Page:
Jay Munly’s presence can be a bit frightening at times. And with some of the Lupercalians wearing black robes and cone hats and others wearing burlap hoods at their shows, the whole experience treads on the verge of being downright creepy — probably not something you’d want to take your five-year-old daughter to. But if you wanted her, or anyone else, to get a completely different take on the children’s tale Peter and the Wolf, written over seventy years ago by Russian composer Sergei Prokofiev, just park her between a pair of speakers and have her behold the dark glory of Munly & the Lupercalians’ Petr & the Wulf. There’s still some of the gothic country of Slim Cessna’s Auto Club, of which Munly is co-frontman, but sometimes the twang is stripped away in favor of a completely different musical experience that can be as joyous as it is sinister gothic country.
Munly describes Petr & the Wulf as the “prequel” to a story that will unfold over the course of four Lupercalian releases. “For us, the album went fairly quick,” he says of a process that sounds anything but. “It was just a matter of getting the players in place, constantly switching players, getting new people, getting rid of old people, people getting sick of me…”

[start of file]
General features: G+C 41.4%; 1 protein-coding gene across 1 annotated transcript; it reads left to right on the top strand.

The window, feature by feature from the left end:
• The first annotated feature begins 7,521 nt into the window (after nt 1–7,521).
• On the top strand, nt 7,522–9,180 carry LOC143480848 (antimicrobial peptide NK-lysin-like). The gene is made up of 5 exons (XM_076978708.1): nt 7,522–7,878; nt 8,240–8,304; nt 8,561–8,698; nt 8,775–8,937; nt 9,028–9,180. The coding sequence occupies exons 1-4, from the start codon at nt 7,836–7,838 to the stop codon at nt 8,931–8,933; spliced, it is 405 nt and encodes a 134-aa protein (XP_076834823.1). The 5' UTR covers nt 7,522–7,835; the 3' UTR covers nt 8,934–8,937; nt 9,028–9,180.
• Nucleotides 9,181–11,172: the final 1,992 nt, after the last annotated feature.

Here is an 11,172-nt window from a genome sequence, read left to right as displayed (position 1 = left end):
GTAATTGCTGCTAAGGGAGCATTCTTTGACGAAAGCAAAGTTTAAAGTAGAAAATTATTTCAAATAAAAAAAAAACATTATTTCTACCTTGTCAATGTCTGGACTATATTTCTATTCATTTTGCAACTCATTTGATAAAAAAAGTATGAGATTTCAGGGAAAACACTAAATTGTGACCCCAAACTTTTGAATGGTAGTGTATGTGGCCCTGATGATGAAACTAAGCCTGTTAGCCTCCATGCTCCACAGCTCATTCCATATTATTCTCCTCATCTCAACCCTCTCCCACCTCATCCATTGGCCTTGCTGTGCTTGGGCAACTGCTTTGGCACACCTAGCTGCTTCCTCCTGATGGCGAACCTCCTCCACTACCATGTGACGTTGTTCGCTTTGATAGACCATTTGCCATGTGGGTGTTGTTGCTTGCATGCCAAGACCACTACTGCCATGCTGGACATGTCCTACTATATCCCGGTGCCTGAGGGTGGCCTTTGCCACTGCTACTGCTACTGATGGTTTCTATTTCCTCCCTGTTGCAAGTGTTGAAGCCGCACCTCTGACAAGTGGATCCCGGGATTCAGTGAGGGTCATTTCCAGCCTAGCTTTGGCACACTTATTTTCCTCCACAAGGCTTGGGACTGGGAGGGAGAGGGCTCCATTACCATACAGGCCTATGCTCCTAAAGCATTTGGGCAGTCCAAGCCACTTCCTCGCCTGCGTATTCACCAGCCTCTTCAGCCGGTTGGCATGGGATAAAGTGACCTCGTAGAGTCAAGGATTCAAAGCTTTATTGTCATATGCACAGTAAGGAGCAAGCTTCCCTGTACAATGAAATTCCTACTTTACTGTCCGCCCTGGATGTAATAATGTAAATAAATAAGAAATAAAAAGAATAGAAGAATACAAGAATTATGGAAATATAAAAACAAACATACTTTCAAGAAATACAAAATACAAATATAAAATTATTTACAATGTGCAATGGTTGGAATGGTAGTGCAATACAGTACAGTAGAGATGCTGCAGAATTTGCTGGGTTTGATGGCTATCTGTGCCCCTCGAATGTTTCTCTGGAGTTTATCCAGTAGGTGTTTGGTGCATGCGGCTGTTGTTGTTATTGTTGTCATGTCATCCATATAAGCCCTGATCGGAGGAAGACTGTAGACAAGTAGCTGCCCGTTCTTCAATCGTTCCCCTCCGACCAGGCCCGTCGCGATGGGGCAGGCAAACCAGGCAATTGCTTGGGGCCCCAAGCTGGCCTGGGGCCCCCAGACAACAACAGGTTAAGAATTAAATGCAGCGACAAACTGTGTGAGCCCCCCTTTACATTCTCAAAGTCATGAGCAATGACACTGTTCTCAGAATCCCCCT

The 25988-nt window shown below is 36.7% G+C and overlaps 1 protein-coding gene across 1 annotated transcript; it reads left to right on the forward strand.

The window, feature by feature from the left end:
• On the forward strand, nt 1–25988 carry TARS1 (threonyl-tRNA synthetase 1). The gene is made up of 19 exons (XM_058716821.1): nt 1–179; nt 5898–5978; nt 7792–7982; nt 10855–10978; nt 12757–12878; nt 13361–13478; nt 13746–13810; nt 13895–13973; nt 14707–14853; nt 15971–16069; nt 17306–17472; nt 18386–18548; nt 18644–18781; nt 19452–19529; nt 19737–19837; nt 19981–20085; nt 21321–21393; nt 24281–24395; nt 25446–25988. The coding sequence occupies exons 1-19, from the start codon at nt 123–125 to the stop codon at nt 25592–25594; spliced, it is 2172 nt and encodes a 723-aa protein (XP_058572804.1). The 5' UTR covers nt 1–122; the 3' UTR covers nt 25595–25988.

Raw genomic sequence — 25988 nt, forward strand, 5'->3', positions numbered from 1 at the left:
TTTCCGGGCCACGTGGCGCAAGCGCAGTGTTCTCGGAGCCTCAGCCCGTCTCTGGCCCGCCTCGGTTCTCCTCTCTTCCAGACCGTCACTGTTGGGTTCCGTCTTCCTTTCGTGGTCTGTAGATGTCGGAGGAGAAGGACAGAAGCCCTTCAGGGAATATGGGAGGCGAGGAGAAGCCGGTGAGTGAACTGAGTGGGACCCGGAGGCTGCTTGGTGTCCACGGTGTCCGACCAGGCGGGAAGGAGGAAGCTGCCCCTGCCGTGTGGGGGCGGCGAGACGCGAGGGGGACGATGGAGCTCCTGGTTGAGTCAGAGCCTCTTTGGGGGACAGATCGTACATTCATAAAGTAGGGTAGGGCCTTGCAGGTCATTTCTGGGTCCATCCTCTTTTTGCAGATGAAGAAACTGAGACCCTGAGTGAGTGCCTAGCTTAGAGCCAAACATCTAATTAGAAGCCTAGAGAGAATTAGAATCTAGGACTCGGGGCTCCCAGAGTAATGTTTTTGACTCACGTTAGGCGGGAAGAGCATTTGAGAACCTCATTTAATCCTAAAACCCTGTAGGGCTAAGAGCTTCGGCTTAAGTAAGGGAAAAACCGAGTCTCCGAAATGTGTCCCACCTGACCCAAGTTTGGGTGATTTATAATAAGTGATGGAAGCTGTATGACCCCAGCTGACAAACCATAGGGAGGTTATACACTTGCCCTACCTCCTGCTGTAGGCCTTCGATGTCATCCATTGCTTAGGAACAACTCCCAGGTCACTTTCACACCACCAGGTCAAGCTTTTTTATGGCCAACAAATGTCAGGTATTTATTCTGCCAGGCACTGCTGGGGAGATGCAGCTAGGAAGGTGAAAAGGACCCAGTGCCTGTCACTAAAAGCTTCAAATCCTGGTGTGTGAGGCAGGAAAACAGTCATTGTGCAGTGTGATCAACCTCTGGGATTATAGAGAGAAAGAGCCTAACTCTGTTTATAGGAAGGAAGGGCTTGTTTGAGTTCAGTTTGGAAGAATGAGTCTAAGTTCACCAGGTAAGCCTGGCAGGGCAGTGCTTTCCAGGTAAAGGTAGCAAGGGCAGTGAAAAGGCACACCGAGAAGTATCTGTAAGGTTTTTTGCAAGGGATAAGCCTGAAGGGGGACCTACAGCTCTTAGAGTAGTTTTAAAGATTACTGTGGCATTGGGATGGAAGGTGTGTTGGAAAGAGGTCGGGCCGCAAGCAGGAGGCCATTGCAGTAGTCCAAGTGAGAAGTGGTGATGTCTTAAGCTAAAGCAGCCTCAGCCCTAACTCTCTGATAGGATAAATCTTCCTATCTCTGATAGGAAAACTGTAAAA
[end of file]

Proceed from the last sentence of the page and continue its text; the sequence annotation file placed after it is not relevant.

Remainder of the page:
The album’s thematically linked songs are told from the perspectives of the various Russian folk-tale characters (bird, cat, duck, boy, grandpa, wolf) who inspired Prokofiev’s celebrated symphony for children. And that’s where the similarity pretty much ends.
“I never thought the story was right, so I just felt we needed to tell the true version of it,” says Munly, who uses it as a springboard for themes Grimm enough to make brothers Jacob and Wilhelm uncomfortable.
So how does Munly’s version differ from its predecessors?